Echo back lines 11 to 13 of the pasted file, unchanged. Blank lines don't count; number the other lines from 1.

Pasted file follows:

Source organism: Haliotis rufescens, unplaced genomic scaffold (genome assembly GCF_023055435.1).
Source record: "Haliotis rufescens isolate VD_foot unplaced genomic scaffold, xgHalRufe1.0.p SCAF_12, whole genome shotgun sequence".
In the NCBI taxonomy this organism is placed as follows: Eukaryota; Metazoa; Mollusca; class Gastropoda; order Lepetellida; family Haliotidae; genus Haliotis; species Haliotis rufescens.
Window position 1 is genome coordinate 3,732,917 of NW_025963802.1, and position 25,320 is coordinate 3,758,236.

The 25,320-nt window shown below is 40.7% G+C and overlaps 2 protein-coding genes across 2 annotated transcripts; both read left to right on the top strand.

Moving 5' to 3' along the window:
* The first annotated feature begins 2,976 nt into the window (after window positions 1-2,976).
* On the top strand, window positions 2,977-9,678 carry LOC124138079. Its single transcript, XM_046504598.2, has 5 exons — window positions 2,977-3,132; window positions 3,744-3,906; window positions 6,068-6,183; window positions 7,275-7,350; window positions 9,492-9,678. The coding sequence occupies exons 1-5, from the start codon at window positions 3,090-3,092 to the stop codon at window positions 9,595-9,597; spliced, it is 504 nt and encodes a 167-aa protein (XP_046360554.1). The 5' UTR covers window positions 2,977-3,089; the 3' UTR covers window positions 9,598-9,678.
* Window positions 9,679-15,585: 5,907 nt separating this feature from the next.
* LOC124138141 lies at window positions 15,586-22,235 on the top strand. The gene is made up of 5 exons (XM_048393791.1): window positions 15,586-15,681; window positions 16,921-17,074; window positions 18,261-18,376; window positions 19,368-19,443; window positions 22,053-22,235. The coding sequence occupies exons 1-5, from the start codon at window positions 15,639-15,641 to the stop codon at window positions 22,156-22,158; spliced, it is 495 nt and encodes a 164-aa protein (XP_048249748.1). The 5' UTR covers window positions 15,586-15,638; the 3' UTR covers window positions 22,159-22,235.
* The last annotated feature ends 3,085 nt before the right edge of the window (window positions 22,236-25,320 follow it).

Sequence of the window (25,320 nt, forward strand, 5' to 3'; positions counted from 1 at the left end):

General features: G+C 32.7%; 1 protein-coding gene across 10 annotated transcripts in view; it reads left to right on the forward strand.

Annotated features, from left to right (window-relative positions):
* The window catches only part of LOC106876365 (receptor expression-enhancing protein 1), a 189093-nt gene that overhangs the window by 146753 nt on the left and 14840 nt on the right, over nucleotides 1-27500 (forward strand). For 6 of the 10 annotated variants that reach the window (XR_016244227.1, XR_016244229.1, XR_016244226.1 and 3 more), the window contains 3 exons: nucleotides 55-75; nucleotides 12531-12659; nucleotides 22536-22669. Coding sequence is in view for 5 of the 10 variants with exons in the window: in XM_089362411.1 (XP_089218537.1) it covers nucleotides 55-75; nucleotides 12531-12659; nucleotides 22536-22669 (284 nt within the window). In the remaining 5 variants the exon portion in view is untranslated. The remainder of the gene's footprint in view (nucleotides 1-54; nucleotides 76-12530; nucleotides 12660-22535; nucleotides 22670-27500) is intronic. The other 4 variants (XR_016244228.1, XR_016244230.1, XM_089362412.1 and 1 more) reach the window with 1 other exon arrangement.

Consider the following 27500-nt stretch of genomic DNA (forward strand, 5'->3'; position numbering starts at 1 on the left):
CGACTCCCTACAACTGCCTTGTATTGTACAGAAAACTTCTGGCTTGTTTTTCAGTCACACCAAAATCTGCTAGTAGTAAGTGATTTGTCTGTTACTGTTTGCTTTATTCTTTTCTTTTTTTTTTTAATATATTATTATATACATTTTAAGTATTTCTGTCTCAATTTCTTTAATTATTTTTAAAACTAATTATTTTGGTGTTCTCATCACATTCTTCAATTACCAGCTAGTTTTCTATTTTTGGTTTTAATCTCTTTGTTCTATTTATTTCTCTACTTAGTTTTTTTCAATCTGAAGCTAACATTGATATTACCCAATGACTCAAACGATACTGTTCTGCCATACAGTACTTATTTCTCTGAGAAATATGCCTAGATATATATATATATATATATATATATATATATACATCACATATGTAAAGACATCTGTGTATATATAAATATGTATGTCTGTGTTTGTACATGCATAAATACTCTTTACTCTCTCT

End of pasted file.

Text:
* The last annotated feature ends 3,085 nt before the right edge of the window (window positions 22,236-25,320 follow it).

Sequence of the window (25,320 nt, forward strand, 5' to 3'; positions counted from 1 at the left end):

General features: G+C 32.7%; 1 protein-coding gene across 10 annotated transcripts in view; it reads left to right on the forward strand.